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The power of education
Michael Qin (massachusetts)

Poverty is one of the most unfortunate and shameful aspects of human history and has been with us for thousands of years. I believe that the eradication of extreme poverty is technically feasible within 30 years, but would require a vast change in the commitment of those living in the developed world. With that said, I believe that the key to overcoming poverty lies in education; both for ourselves and for the impoverished.

Although the causes that created poverty may vary, the factors that contribute to its perpetuation are fairly universal. Poverty in the 21st century is continued by a multitude of factors but the most important ones in my opinion are overpopulation, disease, shortage of work, and a lack of infrastructure.

The solutions to each of these factors all come down to education in one form or another. We oftentimes take our mandatory education for granted and cannot grasp how those without the luxury of education are unaware of concepts like viruses and disease. Yet we should not forget that it took scientists and thinkers hundreds of years for to accumulate this knowledge. Without this information, it is not hard to see why those living in poverty will sometimes inadvertently perpetuate their own problems. Just as in Siteki, the lack of education on topics such as disease can lead to more problems, in this case the erroneous belief that AIDS is a punishment for the actions of ancestors. A rudimentary understanding of family planning, diseases and health is all that is needed in the short term to alleviate the first two factors of poverty.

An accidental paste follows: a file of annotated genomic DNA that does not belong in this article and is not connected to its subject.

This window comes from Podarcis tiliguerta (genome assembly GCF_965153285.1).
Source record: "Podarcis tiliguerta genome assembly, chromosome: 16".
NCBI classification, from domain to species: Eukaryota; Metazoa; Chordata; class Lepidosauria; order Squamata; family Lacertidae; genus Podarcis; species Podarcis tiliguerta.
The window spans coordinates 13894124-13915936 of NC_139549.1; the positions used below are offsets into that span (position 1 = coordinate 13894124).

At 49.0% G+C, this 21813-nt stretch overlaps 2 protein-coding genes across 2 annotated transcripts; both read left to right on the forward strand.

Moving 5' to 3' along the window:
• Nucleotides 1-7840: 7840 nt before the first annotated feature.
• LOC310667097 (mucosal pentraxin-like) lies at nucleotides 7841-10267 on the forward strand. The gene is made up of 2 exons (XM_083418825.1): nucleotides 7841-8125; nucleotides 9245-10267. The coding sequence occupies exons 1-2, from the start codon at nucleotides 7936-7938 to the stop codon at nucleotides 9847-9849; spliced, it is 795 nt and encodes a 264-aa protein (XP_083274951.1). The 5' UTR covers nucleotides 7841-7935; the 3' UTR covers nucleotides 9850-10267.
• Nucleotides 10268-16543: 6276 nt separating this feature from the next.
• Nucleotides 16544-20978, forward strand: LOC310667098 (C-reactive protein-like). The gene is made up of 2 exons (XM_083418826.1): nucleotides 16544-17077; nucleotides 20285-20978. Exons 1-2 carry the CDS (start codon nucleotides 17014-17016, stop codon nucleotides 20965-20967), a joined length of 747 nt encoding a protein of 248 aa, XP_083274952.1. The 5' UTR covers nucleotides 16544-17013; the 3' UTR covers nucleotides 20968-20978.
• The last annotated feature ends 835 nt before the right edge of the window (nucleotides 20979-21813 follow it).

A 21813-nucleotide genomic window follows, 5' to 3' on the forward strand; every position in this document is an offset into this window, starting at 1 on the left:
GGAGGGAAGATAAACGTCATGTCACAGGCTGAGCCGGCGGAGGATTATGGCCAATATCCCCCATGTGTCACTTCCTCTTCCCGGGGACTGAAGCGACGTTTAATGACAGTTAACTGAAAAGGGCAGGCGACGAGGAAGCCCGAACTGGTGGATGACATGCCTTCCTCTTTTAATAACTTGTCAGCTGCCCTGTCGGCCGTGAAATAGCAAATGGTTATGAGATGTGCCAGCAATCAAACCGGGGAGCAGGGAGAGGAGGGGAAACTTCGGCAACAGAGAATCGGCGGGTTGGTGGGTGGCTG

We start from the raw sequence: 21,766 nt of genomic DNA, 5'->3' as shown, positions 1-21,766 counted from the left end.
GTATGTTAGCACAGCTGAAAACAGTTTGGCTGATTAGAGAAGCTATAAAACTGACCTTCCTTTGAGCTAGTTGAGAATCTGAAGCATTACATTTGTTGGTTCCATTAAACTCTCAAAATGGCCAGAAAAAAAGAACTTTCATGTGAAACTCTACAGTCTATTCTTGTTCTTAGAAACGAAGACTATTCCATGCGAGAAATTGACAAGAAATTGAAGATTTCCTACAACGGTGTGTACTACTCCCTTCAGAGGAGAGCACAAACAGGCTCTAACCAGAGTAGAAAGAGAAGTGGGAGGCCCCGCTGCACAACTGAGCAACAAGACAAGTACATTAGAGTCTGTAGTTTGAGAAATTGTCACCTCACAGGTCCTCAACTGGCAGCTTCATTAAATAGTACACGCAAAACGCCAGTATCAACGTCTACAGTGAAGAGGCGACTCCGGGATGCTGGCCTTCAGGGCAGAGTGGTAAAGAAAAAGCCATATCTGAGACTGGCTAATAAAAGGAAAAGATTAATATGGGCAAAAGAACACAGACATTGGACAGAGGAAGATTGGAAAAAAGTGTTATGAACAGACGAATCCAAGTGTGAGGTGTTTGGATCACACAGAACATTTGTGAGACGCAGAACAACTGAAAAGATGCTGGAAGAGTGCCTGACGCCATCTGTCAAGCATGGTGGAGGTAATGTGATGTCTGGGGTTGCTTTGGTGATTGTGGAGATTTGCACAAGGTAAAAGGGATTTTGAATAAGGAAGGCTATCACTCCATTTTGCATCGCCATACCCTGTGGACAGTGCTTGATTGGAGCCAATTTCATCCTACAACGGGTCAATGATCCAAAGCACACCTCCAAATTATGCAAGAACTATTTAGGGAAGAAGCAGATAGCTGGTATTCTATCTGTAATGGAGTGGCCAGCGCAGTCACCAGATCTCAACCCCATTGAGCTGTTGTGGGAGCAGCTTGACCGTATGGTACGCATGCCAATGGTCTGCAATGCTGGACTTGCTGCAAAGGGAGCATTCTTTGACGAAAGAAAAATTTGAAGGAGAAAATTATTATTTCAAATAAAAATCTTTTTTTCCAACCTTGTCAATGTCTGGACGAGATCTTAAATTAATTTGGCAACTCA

In the long run, education is crucial both for the creation of skilled work and the laborers to work them. A lack of skilled workers leads to a lack of skilled jobs. As the jobs disappear, a vicious cycle is created until there is little or no work left. The only way to break this cycle is to, again, educate. With the creation of a skilled workforce, the creation and maintenance of infrastructure will be possible. In terms of long term education, the stage is set by the advent of information technology and the internet. Students are no longer limited by the location or availability of teachers. Anyone with the determination to learn can tap into the vast educational resources that have sprung up in the last 10 years. Websites like khanacademy.org and MIT.edu (and countless other schools) have opened the doors to anybody with internet to a free, world-class education. It is now possible for anyone, so long as they have the knowledge, to compete in the global economy. Geographic location, which was once a great barrier in the equalization of wealth, no longer applies in the information age.